Because most philosophies that frown on reproduction don't survive.

Thursday, October 07, 2010

Mid-Week Quick Takes

Doing a post composed of fragments had seemed a good response to our generally fragmentary lifestyle of late -- of course the difficulty is, a fragmentary lifestyle also makes it difficult to recall various writable snippets long enough to get them down.

* * * *

While not usually an early adopter, I did indeed fall to temptation and pick up a 3G iPad the other night. It is indeed very useful when learning a new city and house-hunting. During the last week I'd staged a series of practice commutes where I'd leave work at the usual time and head out immediately to one of the neighborhoods we're considering looking for houses in, thus finding out how the rush-our commute is. The first couple of these expeditions were performed pre-iPad, with the result that I'd get there, drive around aimlessly for a bit (perhaps seeing by chance one house that looked familiar from Realtor.com) and then drive back. With the iPad, it became easy to look up the most interesting houses, drive around to them, pull up images of the inside, etc. Very useful.

Other uses of the iPad are subject to a bit of learning curve. I was seriously banging my head against the wall over the difficulty to getting insertion points where I wanted them sans mouse or arrow keys, until I found out that the odd little magnifier the pops up if you tap and hold on a piece of text allows you to precision-place your cursor.

* * * *

While I'd imagined that I'd have huge amounts of time for reading, writing, etc., single existence during the week (at least when interspersed with looking at neighborhood and making the two hour drive to Cincinnati twice a week) has not actually proved to result in as much free time as I had at first imagined. Though in the first couple days when internet wasn't even connected yet I did venture out once to Blockbuster and rent a DVD. Not wanting to watch anything MrsDarwin and I had been planning to see together, I tried Sin City, which some of my comics-oriented friends had recommended. As a piece of neo-noir and art direction, it was fairly interesting, but for whatever reason it interfered with my suspension of disbelief that all women in Sin City are apparently employed as either prostitutes or strippers, and all men are police, criminals, politicians or clergy. And given that absolutely no one in Sin City appears to put any stock in religion, why does the last category even exist in the first place?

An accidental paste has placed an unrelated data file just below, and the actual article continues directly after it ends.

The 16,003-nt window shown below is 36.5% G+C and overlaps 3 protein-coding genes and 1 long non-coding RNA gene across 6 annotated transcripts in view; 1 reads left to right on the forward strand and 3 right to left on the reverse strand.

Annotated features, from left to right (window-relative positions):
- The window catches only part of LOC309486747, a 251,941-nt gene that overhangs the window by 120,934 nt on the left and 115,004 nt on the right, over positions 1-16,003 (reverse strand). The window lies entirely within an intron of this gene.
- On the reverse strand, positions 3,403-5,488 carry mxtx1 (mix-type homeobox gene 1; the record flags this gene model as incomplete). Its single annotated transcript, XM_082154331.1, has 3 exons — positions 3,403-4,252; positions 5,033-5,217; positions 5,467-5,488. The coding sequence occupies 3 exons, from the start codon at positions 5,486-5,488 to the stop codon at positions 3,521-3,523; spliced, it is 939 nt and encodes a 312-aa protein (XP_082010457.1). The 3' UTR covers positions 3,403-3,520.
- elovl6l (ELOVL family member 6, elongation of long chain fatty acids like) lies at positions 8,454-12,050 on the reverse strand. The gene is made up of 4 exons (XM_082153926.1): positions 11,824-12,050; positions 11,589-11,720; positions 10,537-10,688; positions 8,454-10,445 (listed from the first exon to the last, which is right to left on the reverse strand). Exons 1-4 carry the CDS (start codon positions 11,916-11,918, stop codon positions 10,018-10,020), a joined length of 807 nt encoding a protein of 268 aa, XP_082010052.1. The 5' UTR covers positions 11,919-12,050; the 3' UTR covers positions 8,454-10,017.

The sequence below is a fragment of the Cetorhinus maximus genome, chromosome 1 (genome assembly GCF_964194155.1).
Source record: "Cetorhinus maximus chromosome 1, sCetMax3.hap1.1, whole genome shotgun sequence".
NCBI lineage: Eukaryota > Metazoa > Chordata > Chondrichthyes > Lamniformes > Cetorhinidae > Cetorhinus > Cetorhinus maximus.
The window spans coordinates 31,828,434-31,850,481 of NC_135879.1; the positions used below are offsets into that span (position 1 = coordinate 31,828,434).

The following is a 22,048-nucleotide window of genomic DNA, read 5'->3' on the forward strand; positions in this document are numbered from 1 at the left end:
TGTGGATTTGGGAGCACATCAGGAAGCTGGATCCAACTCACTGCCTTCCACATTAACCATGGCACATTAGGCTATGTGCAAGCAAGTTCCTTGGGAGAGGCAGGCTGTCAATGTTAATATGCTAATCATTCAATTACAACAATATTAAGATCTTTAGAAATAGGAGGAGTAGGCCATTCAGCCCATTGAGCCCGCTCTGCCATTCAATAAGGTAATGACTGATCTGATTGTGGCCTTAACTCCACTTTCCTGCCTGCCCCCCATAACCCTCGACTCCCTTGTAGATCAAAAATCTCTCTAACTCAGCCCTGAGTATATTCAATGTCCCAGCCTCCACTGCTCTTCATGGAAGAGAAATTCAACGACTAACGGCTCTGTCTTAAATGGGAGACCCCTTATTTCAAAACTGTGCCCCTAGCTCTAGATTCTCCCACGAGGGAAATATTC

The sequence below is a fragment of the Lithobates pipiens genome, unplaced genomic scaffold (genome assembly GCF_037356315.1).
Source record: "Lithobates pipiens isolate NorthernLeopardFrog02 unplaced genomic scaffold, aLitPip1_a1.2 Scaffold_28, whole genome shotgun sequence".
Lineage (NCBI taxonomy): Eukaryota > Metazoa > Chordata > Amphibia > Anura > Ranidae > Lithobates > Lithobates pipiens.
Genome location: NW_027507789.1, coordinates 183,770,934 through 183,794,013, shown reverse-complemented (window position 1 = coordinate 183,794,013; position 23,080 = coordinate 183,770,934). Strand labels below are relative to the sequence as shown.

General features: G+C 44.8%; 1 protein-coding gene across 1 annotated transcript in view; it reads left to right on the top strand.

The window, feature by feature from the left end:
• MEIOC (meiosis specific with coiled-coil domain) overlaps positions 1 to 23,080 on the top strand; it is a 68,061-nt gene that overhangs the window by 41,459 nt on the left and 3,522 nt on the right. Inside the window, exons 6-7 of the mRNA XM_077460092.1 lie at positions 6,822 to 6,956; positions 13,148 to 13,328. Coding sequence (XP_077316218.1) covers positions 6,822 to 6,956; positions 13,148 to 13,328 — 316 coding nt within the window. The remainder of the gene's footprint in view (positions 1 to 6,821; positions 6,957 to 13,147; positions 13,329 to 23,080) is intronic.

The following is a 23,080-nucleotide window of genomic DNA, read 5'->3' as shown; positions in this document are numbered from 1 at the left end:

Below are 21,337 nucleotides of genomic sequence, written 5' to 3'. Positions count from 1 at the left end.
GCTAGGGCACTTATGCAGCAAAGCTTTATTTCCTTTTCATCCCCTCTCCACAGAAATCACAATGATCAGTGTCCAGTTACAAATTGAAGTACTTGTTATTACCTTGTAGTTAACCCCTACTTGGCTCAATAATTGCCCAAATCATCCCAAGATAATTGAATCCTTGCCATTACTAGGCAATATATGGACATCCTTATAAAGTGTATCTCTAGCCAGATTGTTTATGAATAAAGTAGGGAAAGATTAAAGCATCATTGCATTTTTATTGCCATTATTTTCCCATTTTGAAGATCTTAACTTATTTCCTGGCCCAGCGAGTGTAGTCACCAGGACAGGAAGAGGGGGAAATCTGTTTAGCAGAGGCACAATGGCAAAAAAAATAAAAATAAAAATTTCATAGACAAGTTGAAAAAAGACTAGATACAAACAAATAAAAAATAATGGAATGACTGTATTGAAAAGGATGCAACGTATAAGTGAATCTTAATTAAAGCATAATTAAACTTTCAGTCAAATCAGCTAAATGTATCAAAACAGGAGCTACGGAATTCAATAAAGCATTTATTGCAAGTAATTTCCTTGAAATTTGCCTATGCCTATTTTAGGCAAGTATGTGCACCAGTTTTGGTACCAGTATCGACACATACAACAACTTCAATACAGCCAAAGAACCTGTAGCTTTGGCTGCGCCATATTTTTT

* * * *

Suspension of disbelief is an odd thing. Something which bothered me all through reading A Soldier of the Great War, despite the fact it was a fairly minor detail from the first 20 pages, was that the main character (supposedly someone with great familiarity with the outdoors, nature, etc.) tells another character when preparing for a night walk that they should take a rest and then begin their hike when the moon rises because will rise late, but it will be a full moon and provide plenty of light.

Well, of course, when the moon is full it always rises at sunset. You can't have a full moon that rises late at night. Given that the book relies in many places on forms of absurdity or exaggeration, this initial, unintentional mistake put me at a distance from the work which later instances of unreality tended to exacerbate. Rather than evoking deeper points, many of the instances of absurdity or exaggeration later on simply left me feeling like the book was unmoored from a sense of the real.

* * * *

Though in many ways the discipline of pricing is similar in all consumer-based businesses (business to business pricing is similar, but works a bit differently) it's been interesting making the change from pricing computers and consumer electronics to pricing fast food. I don't know if it's just that technology has achieved a sort of second-nature status for me, but it seems to me that marketers in the restaurant business make it their business to know a lot more about the details of producing food than marketers at my old company bothered to think about technology.